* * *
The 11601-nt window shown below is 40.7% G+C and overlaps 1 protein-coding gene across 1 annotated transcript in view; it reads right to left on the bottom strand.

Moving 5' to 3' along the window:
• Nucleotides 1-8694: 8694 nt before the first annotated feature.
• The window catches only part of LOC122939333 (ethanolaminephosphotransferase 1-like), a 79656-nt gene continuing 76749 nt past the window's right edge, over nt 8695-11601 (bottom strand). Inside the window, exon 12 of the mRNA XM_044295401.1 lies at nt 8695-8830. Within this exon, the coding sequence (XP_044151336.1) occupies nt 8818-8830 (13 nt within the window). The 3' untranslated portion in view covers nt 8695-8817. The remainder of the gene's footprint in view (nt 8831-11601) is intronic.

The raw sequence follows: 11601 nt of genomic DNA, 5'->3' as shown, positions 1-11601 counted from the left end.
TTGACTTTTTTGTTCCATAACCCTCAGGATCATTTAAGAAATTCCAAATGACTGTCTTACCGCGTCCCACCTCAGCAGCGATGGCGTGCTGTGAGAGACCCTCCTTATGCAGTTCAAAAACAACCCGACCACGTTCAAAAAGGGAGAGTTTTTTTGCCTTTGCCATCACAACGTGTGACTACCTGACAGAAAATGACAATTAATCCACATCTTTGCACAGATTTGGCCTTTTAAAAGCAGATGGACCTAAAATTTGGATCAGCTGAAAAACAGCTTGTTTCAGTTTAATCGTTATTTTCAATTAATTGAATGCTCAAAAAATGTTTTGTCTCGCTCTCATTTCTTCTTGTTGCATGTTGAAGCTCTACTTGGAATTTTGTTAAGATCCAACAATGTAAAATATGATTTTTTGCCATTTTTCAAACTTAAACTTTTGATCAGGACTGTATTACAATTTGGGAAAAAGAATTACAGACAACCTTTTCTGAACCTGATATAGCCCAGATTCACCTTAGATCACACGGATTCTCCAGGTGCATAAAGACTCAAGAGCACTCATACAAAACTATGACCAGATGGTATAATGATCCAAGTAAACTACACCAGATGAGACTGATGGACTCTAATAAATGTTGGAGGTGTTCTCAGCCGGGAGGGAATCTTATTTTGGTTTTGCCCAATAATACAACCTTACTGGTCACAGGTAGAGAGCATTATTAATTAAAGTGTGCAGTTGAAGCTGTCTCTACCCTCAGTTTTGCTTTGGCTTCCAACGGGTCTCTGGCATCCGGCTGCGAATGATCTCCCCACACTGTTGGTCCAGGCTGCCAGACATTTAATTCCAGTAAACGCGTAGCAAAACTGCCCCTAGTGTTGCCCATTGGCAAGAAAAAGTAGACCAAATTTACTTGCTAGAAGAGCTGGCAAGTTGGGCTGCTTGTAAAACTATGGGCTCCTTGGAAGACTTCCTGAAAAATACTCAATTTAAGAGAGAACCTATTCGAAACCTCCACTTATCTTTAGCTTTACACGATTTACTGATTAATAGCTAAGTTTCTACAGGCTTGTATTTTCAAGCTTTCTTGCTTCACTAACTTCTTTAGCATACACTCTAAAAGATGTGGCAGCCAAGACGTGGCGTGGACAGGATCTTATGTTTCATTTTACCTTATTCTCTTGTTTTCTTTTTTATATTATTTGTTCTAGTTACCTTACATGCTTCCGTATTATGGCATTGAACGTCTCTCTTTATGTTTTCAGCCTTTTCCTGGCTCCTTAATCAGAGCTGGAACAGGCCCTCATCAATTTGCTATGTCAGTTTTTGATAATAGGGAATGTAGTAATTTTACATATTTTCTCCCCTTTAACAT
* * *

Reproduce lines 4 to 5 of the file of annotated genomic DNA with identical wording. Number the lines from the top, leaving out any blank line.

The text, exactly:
• The window catches only part of LOC122939333 (ethanolaminephosphotransferase 1-like), a 79656-nt gene continuing 76749 nt past the window's right edge, over nt 8695-11601 (bottom strand). Inside the window, exon 12 of the mRNA XM_044295401.1 lies at nt 8695-8830. Within this exon, the coding sequence (XP_044151336.1) occupies nt 8818-8830 (13 nt within the window). The 3' untranslated portion in view covers nt 8695-8817. The remainder of the gene's footprint in view (nt 8831-11601) is intronic.

The raw sequence follows: 11601 nt of genomic DNA, 5'->3' as shown, positions 1-11601 counted from the left end.